How Al Harrington Is Helping Build a Black-Owned Weed Industry
African Americans are 3.64 times more likely than white people to be arrested for cannabis possession. While both groups use drugs at similar rates, the imprisonment rate of Black people for drug charges is almost six times higher than their white counterparts. Harrington is determined to give back to minority communities. “We don’t want to be sitting here, making all this money with people still suffering,” he says.
Harrington has always wanted to make a difference; he founded an eponymous charity in 2007 with the objective of providing essential items to families in need. Viola was launched as a socially driven brand, he says: “We had to figure out in what ways or partnerships we can give back in a meaningful way.”
That conscientiousness translated to a philanthropic initiative called Viola Cares, which aims to help formerly incarcerated people transition back into society, working with the non-profit advocacy group Root & Rebound.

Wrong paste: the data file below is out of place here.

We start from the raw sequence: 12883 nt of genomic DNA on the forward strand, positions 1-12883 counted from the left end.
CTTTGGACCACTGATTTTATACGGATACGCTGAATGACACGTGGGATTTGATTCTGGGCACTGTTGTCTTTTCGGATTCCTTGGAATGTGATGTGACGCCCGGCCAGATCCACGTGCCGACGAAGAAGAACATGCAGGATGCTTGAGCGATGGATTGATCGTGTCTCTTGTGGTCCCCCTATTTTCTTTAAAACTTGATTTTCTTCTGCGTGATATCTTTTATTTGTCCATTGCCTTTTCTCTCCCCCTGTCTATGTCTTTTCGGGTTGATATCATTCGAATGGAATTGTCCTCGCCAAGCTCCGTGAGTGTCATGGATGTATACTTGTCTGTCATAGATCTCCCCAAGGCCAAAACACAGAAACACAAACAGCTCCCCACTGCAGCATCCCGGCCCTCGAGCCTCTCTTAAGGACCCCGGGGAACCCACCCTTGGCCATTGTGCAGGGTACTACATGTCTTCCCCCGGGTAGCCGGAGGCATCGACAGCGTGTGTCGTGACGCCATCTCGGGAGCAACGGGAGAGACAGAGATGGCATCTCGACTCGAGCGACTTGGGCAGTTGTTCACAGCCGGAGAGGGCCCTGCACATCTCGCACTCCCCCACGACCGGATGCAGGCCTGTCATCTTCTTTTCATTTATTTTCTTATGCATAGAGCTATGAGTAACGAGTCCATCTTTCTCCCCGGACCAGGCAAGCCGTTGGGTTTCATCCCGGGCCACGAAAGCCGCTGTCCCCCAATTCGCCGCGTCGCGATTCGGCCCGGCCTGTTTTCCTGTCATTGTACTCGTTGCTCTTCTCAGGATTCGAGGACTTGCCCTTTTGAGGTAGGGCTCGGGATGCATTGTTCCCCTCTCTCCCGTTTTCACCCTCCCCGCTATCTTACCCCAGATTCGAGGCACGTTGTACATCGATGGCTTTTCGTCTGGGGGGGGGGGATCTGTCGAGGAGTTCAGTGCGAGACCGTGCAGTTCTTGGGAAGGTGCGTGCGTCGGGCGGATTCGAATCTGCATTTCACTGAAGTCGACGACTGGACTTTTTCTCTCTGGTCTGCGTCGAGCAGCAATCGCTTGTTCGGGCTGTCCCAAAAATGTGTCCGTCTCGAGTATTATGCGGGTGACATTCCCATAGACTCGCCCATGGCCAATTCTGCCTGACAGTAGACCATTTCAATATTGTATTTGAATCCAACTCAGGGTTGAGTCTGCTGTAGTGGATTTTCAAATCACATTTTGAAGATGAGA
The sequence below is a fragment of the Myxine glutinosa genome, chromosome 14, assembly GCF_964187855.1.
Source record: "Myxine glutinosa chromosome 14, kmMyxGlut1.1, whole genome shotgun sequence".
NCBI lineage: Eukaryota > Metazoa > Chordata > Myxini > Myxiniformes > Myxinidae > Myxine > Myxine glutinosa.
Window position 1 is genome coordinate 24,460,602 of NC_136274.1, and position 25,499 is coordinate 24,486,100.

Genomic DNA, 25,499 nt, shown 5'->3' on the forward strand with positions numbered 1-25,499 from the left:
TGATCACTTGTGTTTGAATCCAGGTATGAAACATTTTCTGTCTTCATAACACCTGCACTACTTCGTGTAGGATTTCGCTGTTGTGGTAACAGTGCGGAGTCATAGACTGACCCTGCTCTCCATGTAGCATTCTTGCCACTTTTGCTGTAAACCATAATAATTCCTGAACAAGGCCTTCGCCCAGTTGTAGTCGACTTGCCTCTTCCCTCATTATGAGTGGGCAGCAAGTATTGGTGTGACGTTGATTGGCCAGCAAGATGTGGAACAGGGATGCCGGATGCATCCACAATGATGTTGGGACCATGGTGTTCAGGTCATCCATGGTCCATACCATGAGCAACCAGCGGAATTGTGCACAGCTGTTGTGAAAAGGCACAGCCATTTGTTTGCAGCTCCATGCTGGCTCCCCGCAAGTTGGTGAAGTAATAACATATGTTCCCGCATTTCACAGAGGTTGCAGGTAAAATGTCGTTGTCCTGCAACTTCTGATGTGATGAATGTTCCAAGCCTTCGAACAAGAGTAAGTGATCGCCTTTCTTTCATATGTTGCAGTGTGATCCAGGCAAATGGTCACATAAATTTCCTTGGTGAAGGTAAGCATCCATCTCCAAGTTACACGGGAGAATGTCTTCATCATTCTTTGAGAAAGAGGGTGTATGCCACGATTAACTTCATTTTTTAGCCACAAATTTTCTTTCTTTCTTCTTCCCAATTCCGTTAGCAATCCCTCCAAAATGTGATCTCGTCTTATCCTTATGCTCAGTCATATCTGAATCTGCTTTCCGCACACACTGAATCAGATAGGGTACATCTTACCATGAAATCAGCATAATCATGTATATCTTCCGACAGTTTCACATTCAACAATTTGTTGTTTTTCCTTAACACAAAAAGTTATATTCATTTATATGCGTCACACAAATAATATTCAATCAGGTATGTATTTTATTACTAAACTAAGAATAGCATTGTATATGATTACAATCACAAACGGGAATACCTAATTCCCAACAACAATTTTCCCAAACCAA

“Our goal is to dismantle the collateral consequences that come with having a criminal record,” says Eliana Green, an Equal Justice Works Fellow at Root & Rebound. The group takes a three-pronged approach by providing legal services, working to change drug policy, and public education. “Once we get good laws passed, in order for people to benefit from them, they have to know what their rights are,” says Green. Through the Viola Cares partnership, Root & Rebound created a toolkit designed specifically for people imprisoned for marijuana offenses, titled “A New Leaf: A ‘How-To Guide’ for Successful Reentry After A Cannabis Conviction.”
“It’s a compact know-your-rights guide,” says Green. “We have an employment chapter, where we give people the lay of the land of the cannabis industry. There’s a chapter on probation, parole, housing, all the types of things you might need.” There’s also a chapter to assist people with drug convictions in cleaning up criminal records. The toolkit is available to download for free on the Root & Rebound website; the non-profit also offers virtual clinics to those with a conviction history.